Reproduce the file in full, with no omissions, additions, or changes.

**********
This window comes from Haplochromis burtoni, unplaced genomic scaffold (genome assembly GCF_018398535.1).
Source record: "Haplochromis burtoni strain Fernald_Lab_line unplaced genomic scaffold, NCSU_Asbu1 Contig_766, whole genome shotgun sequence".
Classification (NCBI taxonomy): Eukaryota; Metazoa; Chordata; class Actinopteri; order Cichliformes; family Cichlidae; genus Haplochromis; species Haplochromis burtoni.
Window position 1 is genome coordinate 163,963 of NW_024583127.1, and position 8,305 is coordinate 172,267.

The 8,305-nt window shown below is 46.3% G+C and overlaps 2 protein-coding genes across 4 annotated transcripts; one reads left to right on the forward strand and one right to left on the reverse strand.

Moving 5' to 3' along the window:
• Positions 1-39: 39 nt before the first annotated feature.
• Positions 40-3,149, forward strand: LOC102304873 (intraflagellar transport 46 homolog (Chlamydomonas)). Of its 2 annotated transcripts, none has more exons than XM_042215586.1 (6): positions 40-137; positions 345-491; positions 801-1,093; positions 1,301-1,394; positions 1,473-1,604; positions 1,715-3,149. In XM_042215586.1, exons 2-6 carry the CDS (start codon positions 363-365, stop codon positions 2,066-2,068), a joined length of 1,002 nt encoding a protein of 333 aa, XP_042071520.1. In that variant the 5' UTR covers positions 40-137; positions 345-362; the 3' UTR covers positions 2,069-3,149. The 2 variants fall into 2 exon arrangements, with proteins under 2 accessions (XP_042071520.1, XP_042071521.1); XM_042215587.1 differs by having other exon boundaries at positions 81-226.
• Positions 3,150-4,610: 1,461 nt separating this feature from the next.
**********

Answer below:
This window comes from Haplochromis burtoni, unplaced genomic scaffold (genome assembly GCF_018398535.1).
Source record: "Haplochromis burtoni strain Fernald_Lab_line unplaced genomic scaffold, NCSU_Asbu1 Contig_766, whole genome shotgun sequence".
Classification (NCBI taxonomy): Eukaryota; Metazoa; Chordata; class Actinopteri; order Cichliformes; family Cichlidae; genus Haplochromis; species Haplochromis burtoni.
Window position 1 is genome coordinate 163,963 of NW_024583127.1, and position 8,305 is coordinate 172,267.

The 8,305-nt window shown below is 46.3% G+C and overlaps 2 protein-coding genes across 4 annotated transcripts; one reads left to right on the forward strand and one right to left on the reverse strand.

Moving 5' to 3' along the window:
• Positions 1-39: 39 nt before the first annotated feature.
• Positions 40-3,149, forward strand: LOC102304873 (intraflagellar transport 46 homolog (Chlamydomonas)). Of its 2 annotated transcripts, none has more exons than XM_042215586.1 (6): positions 40-137; positions 345-491; positions 801-1,093; positions 1,301-1,394; positions 1,473-1,604; positions 1,715-3,149. In XM_042215586.1, exons 2-6 carry the CDS (start codon positions 363-365, stop codon positions 2,066-2,068), a joined length of 1,002 nt encoding a protein of 333 aa, XP_042071520.1. In that variant the 5' UTR covers positions 40-137; positions 345-362; the 3' UTR covers positions 2,069-3,149. The 2 variants fall into 2 exon arrangements, with proteins under 2 accessions (XP_042071520.1, XP_042071521.1); XM_042215587.1 differs by having other exon boundaries at positions 81-226.
• Positions 3,150-4,610: 1,461 nt separating this feature from the next.